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Rowing 101 - Basic Rigging
by Erik Dresser, row2k.com
posted on October 10, 2008


Rigging basics to get you started. For a definitions of terms, visit the row2k glossary.



LEVERAGE
How a shell is rigged determines how much leverage each rower has with the oar through the rigger. The four factors affecting the leverage are blade size, oar length, inboard length, and rigger spread. The crux of rigging the leverage is finding the right balance between load and efficiency for your athletes. The more load on each stroke, the more efficient your athletes are but the more quickly they will tire or injure themselves.


SPREAD
  • WHAT - The location of the primary fulcrum of the stroke, the oarlock pin.
  • WHERE - The distance from the centerline of the shell to the oarlock pin.
  • WHY - Increasing the spread decreases the effeciency of the rigging. The boat will feel lighter to the rower, but they will not be moving the shell as well with each stroke.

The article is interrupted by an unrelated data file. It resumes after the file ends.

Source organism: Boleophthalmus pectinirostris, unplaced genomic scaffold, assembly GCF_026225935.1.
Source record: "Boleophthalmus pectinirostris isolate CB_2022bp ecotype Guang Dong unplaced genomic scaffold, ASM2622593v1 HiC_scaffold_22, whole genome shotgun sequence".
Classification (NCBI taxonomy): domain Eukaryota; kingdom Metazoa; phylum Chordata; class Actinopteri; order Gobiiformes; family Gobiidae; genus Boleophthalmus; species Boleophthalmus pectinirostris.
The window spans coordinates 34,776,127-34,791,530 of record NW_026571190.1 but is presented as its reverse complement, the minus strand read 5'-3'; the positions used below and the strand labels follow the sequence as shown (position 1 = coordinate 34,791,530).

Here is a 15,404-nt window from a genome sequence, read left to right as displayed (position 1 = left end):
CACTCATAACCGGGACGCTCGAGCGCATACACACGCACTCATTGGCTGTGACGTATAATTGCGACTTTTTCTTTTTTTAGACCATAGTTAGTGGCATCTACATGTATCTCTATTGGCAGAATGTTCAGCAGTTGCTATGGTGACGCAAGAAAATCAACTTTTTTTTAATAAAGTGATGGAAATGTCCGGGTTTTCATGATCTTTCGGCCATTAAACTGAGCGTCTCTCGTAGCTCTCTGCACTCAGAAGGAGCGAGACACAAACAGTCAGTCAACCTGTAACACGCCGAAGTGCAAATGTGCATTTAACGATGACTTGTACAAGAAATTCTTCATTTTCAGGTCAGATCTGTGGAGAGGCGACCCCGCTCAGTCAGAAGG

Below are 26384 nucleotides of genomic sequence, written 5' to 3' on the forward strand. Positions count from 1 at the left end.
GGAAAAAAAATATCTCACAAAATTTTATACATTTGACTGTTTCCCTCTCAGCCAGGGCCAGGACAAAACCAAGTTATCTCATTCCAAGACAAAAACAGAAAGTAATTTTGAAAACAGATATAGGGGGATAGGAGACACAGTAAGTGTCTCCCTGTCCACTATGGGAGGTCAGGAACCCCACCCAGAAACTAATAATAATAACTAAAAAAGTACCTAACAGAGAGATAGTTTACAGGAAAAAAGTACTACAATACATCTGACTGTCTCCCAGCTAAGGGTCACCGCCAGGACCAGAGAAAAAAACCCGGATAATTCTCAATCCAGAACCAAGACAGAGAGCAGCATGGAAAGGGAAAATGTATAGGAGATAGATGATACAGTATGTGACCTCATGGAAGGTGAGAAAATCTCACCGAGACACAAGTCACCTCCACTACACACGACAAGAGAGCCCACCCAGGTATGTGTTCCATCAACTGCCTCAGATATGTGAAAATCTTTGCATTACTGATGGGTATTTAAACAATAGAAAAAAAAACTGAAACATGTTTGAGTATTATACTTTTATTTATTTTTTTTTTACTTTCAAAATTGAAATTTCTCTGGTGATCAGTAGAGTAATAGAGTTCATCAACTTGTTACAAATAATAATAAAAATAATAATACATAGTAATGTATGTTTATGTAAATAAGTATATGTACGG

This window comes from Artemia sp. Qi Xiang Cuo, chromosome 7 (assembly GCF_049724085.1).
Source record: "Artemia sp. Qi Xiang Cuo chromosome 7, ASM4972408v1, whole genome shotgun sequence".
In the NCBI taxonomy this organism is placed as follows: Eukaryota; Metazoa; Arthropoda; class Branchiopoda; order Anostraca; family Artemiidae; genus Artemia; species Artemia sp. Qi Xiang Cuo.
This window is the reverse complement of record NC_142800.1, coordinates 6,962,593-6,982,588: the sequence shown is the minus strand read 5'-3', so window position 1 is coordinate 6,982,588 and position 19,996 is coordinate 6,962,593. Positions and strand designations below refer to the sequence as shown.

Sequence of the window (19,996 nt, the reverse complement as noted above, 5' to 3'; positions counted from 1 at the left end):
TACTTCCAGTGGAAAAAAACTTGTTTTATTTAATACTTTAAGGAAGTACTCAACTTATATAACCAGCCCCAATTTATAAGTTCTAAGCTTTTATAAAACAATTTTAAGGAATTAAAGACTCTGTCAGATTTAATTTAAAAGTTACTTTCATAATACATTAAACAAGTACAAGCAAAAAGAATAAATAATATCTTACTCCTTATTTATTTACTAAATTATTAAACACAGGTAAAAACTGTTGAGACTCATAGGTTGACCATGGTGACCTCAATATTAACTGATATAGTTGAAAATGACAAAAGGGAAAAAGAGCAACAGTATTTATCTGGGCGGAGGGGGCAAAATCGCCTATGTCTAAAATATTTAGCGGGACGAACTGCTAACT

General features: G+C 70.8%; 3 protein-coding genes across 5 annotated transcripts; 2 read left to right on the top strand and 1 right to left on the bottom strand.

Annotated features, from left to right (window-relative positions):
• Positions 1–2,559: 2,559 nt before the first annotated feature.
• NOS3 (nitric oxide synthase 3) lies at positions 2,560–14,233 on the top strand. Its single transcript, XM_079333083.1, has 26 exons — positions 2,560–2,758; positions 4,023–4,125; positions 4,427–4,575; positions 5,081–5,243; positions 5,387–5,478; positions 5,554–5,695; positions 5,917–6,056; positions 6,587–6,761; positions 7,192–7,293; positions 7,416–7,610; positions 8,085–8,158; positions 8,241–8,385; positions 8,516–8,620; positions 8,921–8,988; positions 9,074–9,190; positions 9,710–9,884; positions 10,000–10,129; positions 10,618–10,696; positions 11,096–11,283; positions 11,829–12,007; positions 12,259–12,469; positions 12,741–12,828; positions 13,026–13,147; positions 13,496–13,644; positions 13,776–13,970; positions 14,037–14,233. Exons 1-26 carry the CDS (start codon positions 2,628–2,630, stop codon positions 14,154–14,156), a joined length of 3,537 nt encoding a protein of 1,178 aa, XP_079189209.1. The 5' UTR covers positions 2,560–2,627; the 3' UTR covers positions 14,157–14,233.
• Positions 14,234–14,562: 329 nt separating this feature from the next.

• HOW MUCH - Average spread ranges from 81 to 88 cm. Factors determining spead are the skill and strength of the crew, as well as the size of the shell being rowed. Spread is adjusted by moving the pin away from or towards the shell.
  • HOW TO MEASURE - First, find the centerline of the shell at the rigger you want measure. Measure from the outside of one gunwhale to the outside of the other gunwhale perpendicular to the oarlock pin. Divide this number by two to find the distance from the gunwhale to the centerline. Next, measure the distance from the gunwhale to the center of the oarlock pin. Add the two measurements together for the spread.

  • SPAN

  • WHAT - In sculling, the locations of the primary fulcrums of the stroke, the oarlock pins.
  • WHERE - The distance from the starboard oarlock pin to port oarlock pin.
  • WHY - Increasing the span decreases the effeciency of the rigging. The boat will feel lighter to the sculler, but they will not be moving the shell as well with each stroke.